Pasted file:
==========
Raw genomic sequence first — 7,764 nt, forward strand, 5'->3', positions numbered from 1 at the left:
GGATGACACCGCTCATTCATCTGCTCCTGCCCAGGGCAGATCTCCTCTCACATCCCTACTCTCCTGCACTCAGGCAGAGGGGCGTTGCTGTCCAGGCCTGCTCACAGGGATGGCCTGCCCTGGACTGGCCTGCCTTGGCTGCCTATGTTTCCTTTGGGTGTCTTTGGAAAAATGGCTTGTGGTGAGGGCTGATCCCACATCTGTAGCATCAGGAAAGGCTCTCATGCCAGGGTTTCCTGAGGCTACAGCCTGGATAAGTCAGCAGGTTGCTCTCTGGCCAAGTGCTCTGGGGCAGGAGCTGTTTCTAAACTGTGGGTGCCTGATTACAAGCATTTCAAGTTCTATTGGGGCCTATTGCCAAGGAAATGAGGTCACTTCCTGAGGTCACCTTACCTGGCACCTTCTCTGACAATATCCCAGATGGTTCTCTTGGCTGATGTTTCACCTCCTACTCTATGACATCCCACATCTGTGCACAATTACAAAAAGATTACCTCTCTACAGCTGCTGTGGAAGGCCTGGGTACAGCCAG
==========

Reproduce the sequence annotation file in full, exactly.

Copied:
Raw genomic sequence first — 7,764 nt, forward strand, 5'->3', positions numbered from 1 at the left:
GGATGACACCGCTCATTCATCTGCTCCTGCCCAGGGCAGATCTCCTCTCACATCCCTACTCTCCTGCACTCAGGCAGAGGGGCGTTGCTGTCCAGGCCTGCTCACAGGGATGGCCTGCCCTGGACTGGCCTGCCTTGGCTGCCTATGTTTCCTTTGGGTGTCTTTGGAAAAATGGCTTGTGGTGAGGGCTGATCCCACATCTGTAGCATCAGGAAAGGCTCTCATGCCAGGGTTTCCTGAGGCTACAGCCTGGATAAGTCAGCAGGTTGCTCTCTGGCCAAGTGCTCTGGGGCAGGAGCTGTTTCTAAACTGTGGGTGCCTGATTACAAGCATTTCAAGTTCTATTGGGGCCTATTGCCAAGGAAATGAGGTCACTTCCTGAGGTCACCTTACCTGGCACCTTCTCTGACAATATCCCAGATGGTTCTCTTGGCTGATGTTTCACCTCCTACTCTATGACATCCCACATCTGTGCACAATTACAAAAAGATTACCTCTCTACAGCTGCTGTGGAAGGCCTGGGTACAGCCAG